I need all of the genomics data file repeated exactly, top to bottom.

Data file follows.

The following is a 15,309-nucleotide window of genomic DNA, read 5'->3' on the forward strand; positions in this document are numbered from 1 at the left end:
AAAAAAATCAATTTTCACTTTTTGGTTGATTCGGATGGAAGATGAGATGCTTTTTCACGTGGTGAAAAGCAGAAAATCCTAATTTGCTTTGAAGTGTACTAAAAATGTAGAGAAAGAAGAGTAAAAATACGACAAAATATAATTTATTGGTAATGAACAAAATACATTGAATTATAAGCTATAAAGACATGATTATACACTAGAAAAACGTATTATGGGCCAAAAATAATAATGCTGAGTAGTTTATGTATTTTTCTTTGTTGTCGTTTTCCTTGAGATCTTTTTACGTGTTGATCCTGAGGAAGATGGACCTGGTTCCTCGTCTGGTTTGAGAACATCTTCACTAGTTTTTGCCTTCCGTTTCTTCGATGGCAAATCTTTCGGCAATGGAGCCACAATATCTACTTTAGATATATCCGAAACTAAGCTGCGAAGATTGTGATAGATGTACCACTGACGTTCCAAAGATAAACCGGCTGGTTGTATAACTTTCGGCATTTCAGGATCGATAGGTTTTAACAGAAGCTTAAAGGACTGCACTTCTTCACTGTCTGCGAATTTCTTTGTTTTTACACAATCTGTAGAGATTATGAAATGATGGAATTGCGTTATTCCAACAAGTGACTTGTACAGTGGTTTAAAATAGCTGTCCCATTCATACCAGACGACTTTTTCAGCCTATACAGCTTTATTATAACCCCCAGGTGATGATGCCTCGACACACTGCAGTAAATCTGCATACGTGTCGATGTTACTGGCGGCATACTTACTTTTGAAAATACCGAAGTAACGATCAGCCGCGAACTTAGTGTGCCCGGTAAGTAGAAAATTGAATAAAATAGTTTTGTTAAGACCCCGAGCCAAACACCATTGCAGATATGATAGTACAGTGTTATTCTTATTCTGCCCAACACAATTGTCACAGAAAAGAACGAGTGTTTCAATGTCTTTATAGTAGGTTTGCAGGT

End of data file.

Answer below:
The following is a 15,309-nucleotide window of genomic DNA, read 5'->3' on the forward strand; positions in this document are numbered from 1 at the left end:
AAAAAAATCAATTTTCACTTTTTGGTTGATTCGGATGGAAGATGAGATGCTTTTTCACGTGGTGAAAAGCAGAAAATCCTAATTTGCTTTGAAGTGTACTAAAAATGTAGAGAAAGAAGAGTAAAAATACGACAAAATATAATTTATTGGTAATGAACAAAATACATTGAATTATAAGCTATAAAGACATGATTATACACTAGAAAAACGTATTATGGGCCAAAAATAATAATGCTGAGTAGTTTATGTATTTTTCTTTGTTGTCGTTTTCCTTGAGATCTTTTTACGTGTTGATCCTGAGGAAGATGGACCTGGTTCCTCGTCTGGTTTGAGAACATCTTCACTAGTTTTTGCCTTCCGTTTCTTCGATGGCAAATCTTTCGGCAATGGAGCCACAATATCTACTTTAGATATATCCGAAACTAAGCTGCGAAGATTGTGATAGATGTACCACTGACGTTCCAAAGATAAACCGGCTGGTTGTATAACTTTCGGCATTTCAGGATCGATAGGTTTTAACAGAAGCTTAAAGGACTGCACTTCTTCACTGTCTGCGAATTTCTTTGTTTTTACACAATCTGTAGAGATTATGAAATGATGGAATTGCGTTATTCCAACAAGTGACTTGTACAGTGGTTTAAAATAGCTGTCCCATTCATACCAGACGACTTTTTCAGCCTATACAGCTTTATTATAACCCCCAGGTGATGATGCCTCGACACACTGCAGTAAATCTGCATACGTGTCGATGTTACTGGCGGCATACTTACTTTTGAAAATACCGAAGTAACGATCAGCCGCGAACTTAGTGTGCCCGGTAAGTAGAAAATTGAATAAAATAGTTTTGTTAAGACCCCGAGCCAAACACCATTGCAGATATGATAGTACAGTGTTATTCTTATTCTGCCCAACACAATTGTCACAGAAAAGAACGAGTGTTTCAATGTCTTTATAGTAGGTTTGCAGGT